My fondest memory was my First Communion. I would begin my outing as I were a of the little girl within.

I was born of well-off parents. My father died when I was quite young, so I don't remember him very well. My mother then doted on me and could never say no. My friend Nancy and I were eagerly awaiting our First Communion. Her mother had made her a First Communion dress and it was beautiful-- full of stiff petticoats and lace and white nylon with puffed sleeves I could not wait till I saw my dress! Then I learned the official truth: I was a boy and I was going to get a suit to wear. A drab suit and pants. I thought it quit unfair, but what was I to do? Ask for a white dress like my friends? Not if I wanted to be teased; I didn't. Still, I felt quite gypped about it. I lost all interest in the event. About the day before, I even asked not to participate. This got my mother's attention, and she eventually got it out of me: I wanted to wear a dress, not some dumb old suit. Mother told me that she would see what she could do, but that nothing short of the end of the world would get me out of making my First Communion in my new suit. So I accepted my fate and went down the isle in my suit and the Bishop presented me a black rosary and prayer book for boys instead of the glass rosary and pearl-covered prayer book for the girls. Nancy was so pretty in her dress! Each time she moved, she kicked the petticoats high and swished down the aisle.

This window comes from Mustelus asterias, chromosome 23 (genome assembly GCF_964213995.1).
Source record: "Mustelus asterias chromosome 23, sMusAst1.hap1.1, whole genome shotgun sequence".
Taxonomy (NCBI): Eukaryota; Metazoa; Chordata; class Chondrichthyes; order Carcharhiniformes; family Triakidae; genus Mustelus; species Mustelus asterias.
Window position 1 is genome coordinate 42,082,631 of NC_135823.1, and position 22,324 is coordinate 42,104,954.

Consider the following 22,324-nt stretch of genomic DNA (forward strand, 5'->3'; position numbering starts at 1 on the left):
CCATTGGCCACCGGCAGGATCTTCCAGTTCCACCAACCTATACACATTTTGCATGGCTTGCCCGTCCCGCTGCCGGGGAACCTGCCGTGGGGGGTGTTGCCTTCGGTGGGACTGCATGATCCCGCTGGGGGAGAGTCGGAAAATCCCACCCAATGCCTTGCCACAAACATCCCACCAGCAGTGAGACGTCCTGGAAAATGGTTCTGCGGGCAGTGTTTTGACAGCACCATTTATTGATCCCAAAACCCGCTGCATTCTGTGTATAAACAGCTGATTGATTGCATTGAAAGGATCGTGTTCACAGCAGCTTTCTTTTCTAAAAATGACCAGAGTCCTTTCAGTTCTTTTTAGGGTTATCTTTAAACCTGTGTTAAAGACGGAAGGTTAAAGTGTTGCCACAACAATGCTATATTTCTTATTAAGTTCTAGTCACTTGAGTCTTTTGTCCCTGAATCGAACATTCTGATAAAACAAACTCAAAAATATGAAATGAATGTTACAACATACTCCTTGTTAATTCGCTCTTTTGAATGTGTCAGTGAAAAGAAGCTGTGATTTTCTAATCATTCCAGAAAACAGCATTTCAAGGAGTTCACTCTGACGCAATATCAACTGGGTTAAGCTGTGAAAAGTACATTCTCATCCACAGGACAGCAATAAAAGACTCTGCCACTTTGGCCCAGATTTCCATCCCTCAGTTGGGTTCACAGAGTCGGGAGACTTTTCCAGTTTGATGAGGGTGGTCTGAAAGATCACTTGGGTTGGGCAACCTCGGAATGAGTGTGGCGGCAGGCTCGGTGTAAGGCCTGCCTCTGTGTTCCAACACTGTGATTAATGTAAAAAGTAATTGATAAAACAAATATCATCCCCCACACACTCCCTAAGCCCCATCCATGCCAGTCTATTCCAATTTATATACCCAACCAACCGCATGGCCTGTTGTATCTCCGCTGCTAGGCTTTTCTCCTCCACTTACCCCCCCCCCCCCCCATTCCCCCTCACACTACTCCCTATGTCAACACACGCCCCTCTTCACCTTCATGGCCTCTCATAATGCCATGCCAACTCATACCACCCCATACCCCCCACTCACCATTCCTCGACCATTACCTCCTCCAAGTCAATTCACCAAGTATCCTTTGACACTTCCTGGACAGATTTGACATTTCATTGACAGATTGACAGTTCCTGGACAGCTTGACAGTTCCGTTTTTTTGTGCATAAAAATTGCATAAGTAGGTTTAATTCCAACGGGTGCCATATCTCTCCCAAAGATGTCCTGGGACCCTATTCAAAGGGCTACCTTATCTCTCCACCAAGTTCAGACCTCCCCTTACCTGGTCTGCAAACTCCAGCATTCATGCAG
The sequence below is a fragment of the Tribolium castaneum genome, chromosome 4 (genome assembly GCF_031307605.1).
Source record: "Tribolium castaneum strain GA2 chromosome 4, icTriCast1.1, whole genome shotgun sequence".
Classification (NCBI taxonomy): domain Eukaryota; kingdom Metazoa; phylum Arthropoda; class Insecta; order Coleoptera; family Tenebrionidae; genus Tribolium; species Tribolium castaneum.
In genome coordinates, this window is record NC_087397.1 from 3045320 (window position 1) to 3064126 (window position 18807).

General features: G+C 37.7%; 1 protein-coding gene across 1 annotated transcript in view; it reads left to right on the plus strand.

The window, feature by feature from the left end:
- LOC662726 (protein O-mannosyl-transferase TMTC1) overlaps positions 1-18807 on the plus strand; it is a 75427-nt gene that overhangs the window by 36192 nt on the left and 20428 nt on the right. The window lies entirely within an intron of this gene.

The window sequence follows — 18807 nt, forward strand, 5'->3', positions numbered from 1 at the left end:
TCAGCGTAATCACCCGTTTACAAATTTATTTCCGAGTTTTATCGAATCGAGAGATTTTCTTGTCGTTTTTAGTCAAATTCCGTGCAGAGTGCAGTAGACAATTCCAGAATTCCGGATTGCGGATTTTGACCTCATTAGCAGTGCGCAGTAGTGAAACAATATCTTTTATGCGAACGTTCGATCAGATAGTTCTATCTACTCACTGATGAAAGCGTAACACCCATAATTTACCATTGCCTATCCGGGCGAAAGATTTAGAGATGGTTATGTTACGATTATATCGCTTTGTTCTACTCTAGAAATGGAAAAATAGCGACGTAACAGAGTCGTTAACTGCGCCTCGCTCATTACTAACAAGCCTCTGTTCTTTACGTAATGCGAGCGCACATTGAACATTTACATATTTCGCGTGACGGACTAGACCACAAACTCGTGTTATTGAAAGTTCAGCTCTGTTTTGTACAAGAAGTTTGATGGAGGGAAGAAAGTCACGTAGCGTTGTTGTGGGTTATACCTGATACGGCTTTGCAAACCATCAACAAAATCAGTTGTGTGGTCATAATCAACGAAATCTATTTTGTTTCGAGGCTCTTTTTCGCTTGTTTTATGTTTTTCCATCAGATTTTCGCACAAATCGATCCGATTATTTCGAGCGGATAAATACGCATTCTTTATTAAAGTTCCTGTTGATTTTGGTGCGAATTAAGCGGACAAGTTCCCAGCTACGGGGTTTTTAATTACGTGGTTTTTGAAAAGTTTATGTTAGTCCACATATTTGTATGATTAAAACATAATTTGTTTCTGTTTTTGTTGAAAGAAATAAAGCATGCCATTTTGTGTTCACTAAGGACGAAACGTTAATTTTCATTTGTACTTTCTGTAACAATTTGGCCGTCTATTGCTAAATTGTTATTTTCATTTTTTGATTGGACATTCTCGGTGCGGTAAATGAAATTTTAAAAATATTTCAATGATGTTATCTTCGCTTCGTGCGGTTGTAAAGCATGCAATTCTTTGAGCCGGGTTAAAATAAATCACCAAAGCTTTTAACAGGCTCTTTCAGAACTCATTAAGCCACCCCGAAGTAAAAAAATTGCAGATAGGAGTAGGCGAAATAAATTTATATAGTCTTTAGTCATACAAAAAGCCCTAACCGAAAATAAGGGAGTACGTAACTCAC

When I came home, Mother had me go into my bedroom and change, but not into my old clothes, but into a white communion dress. It had everything from the nylon panties to the white hi-top socks that were so shear that the lace could clearly be seen on the background of my skin. And then, the petticoats! How wonderful! I spent a long time dressing; so much that Mother came back to see what was wrong; but it was perfect. Mother curled my hair, and attached a little vale to my head. And I as given white shoes with two inch heels. I spent the rest of the day in my communion dress, and Mother gave me the white book and crystal rosary and took my black one. Nancy come over and Mom took pictures of us in our dresses. It was a wonderful memory.

Today, I live as a female and teach little girls in a girls' school. Later this year I'ill have an operation to complete my transformation to a female. I still have the prayer book and, of course, my First Communion dress wrapped carefully in a box in my closet. To be sure, not all little boys who wear dresses go this way, but I only ask understanding and a fond memory.

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